Playing God: Making the Impossible Choices

Charlotte Robinson, Wake Forest University School of Law JD ’22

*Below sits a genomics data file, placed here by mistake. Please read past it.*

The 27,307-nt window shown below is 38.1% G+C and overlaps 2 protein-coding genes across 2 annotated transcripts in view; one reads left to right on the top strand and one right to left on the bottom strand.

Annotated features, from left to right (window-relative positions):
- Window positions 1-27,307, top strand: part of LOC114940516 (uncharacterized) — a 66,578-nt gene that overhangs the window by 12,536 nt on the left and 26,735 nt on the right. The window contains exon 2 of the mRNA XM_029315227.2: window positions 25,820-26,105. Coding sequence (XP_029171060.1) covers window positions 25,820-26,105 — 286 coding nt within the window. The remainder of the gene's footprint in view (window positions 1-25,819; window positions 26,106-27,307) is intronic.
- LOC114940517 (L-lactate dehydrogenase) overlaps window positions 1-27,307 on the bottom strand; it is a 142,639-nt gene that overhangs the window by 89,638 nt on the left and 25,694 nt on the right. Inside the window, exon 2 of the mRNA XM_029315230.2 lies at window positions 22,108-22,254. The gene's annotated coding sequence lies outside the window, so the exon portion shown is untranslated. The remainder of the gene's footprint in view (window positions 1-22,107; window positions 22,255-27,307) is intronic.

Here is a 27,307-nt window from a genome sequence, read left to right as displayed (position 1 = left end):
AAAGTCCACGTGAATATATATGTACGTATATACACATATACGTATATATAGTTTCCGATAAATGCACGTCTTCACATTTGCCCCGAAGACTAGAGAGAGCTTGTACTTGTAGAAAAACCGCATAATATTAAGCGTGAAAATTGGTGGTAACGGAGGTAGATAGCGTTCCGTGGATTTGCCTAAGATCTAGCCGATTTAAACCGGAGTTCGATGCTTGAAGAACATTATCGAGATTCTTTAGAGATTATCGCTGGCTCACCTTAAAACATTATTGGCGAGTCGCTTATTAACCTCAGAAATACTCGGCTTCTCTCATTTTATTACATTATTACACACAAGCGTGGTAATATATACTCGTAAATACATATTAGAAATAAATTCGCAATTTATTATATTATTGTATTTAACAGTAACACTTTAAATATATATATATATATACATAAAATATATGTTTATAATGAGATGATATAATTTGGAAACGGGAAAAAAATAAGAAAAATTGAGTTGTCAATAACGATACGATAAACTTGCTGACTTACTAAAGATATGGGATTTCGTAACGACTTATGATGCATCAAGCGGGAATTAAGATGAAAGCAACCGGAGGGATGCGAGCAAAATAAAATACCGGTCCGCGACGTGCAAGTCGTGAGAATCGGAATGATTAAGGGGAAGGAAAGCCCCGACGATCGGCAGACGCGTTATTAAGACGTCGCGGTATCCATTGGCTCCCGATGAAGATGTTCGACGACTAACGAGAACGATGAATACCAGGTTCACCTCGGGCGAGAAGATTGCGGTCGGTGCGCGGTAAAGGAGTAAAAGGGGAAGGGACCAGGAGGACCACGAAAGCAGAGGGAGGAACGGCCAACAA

The room feels darker than most. It is cold and uninviting. For someone who works in a hospital, you’d think I would be used to this environment. I should have adapted to it. After all, no one has ever described a hospital as sunny and welcoming. I look around the waiting room of the psychology wing, taking in all the textbooks and self-help books, stewing. As I wait, I can hear every beat of my heart. My ears feel muffled, like when you swim underwater. I finally understand how patients must feel waiting for their doctor to show. Why make an appointment if you can’t commit to the time you offered? The door to her office creaks open, and I hear the small click-click of the doctor’s heels as she walks out to grab me. We walk the three feet back into her office. It’s even darker than the waiting room. Dr. Markin sits down at her desk and opens a folder. It’s thick. I know it’s my patient master file – a simple manilla folder than contains all my patients and their stories. For such a simple folder, it’s mere presence makes me nauseous.